• Feb. 1 PA Day – review of system and Ministry messages and an opportunity to review IEPs and provide feedback – DLC teachers and Section 23 teachers also worked on IEPs in the morning and Section 23 teachers continued their journey with Essential Elements for CTCC classrooms.
• Dr. Sian Phillips – Attachment Disorder
• Learning For All – Program Team and Supervisors (January 2010), Principals (February 23 and 24), Secondary Administrators (March 5), Educational Services staff (March staff meeting), Elementary Vice-Principals (Spring 2010)
• Developmental Disabilities Course – ongoing, well-attended
• Special Education AQ – Part 1
• Differentiated Instruction – Elementary Vice-Principals and SSTs (February 25)
• ABA Core Curriculum – May 13 and 14 (50-60 educational assistants) at Geneva Centre
• ABA Approach to Transition Planning – Geneva Centre – Elementary SCS Teachers, classroom teachers and educational assistants from “Connection” sites, SCS and Autism Team members
• Understanding Behaviour in Students with ASD – hosted by Community Living Kingston (April 23, 2010) – open to Learning Program Support (LPS) teachers, “Connections” teachers, representatives from Autism Team and SCS Team. If room, other teachers who are interested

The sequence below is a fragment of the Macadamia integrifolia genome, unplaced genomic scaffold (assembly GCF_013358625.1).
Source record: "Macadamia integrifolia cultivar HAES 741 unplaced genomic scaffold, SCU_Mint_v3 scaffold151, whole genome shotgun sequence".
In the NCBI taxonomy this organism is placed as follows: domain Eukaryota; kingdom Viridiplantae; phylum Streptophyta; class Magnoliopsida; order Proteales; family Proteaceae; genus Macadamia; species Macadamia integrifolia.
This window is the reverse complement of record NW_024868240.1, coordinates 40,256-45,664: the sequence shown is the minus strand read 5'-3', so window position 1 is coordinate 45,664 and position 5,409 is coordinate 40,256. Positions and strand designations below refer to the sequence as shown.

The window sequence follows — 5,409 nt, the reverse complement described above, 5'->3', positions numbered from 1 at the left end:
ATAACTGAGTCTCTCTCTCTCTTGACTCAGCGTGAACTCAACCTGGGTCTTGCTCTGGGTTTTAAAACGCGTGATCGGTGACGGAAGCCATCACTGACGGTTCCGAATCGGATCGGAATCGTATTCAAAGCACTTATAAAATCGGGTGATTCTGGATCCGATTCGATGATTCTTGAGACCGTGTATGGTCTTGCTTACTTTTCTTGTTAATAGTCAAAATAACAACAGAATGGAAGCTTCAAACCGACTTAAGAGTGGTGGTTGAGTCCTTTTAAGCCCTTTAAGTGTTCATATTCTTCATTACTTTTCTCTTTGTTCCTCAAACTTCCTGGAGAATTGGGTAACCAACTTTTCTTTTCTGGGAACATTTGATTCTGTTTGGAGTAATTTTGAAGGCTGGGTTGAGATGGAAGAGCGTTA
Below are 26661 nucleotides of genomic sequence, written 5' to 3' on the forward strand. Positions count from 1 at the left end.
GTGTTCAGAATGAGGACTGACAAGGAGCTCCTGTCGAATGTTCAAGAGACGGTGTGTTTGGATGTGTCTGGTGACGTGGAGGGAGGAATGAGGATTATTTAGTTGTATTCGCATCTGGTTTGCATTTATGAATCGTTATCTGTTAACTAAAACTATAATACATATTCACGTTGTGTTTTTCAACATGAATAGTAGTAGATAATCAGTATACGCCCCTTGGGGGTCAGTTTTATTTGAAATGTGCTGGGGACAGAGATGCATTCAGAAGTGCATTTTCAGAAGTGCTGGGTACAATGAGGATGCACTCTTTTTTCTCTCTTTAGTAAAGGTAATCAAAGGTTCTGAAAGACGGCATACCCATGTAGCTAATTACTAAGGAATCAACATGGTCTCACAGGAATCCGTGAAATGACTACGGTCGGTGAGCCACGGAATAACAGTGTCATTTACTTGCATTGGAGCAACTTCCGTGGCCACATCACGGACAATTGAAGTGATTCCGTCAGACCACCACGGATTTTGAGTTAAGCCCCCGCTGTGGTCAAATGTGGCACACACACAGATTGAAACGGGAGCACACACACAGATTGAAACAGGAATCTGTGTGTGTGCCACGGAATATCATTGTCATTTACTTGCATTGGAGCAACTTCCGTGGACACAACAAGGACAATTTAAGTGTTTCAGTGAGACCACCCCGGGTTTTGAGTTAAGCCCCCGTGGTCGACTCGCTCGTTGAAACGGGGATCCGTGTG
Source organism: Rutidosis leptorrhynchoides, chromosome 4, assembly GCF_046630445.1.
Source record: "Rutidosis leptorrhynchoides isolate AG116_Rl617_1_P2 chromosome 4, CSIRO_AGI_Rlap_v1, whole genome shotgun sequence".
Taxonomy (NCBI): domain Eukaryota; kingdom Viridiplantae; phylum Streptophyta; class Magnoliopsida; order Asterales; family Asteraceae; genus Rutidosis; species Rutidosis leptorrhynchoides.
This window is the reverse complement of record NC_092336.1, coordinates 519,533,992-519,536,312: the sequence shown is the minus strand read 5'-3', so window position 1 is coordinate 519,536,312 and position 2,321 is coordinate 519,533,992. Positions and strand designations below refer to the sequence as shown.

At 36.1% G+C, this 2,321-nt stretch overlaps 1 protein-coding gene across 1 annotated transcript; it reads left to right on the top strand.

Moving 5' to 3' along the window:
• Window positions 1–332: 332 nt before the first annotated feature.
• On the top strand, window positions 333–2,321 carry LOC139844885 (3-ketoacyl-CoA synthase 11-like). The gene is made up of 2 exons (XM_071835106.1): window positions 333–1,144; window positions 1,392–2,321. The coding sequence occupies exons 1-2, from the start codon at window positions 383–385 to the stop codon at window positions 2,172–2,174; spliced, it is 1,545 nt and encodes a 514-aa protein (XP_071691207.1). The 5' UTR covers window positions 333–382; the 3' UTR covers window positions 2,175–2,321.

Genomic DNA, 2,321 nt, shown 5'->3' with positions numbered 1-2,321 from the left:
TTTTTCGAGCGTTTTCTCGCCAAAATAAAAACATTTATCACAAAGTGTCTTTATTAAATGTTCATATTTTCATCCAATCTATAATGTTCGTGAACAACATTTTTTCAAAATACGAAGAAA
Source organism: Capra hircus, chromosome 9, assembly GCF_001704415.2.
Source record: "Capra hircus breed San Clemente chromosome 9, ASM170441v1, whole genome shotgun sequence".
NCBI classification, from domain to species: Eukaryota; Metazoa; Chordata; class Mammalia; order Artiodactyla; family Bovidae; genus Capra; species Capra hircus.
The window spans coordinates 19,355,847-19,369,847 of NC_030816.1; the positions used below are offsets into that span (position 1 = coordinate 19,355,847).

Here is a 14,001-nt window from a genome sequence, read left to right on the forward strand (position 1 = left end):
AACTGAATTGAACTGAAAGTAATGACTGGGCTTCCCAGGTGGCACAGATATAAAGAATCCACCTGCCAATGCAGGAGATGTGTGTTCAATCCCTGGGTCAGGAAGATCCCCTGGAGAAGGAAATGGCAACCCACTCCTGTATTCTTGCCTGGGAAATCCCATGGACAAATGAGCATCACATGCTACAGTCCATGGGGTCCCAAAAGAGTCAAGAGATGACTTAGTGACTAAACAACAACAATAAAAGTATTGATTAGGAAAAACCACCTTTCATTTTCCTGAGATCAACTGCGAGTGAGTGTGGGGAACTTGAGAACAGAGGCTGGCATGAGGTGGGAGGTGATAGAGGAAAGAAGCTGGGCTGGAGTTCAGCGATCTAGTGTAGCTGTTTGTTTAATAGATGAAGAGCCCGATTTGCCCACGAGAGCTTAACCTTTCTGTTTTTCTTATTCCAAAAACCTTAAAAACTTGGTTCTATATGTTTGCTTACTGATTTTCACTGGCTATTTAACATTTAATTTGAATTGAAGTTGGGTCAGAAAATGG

• Secondary SCS Professional Learning Session – January 29 – supporting students with ASD, ABA principles, course selection process, post secondary transitions, community agencies and programs
Ministry Initiatives and Information
• Early Learning – Educational Services will monitor preschool transitions at the sites carefully and assist with needs assessments
• Assessing Achievement in Alternative Areas (A4) – Scot Gillam, Drew Boyce, Carrie Guy and Jessi Lalonde are working on the Board’s area for Alternative curriculum; Independent Living Skills is the umbrella. Working teams will meet in Smith Falls on March 23 to begin to put the region’s work together
• JK-1 CODE Project – February 19 in Smith Falls – team consisting of administrators, teachers, speech language pathologists and clinical consultants are looking at intervention strategies for JK-1 students – comprehensive report and recommendations
• SEA – over 170 claims (150 computers) – shorter wait times with fewer staff, once claims processed, in the hands of students faster than larger boards.
• QE Pilot Project – Five Occupational Therapy students will be on placement at QECVI two days a week until April, then for two weeks they will work with LPS teachers, Student Success teachers, Literacy teachers and classroom teachers to provide opportunities to build teacher capacity with respect to AT, specifically Premier and Smart Ideas – also support Grade 9 and 10 with SEA equipment
• Building Bridges – the Board’s partnership with Pathways around Grade 8-9 Transitions for students with ASD – 10 participants this year – parent/student information on February 18 – M. Dopking, Alexis Stefanovich–Thomson & Doug Hawley from Pathways will be hosting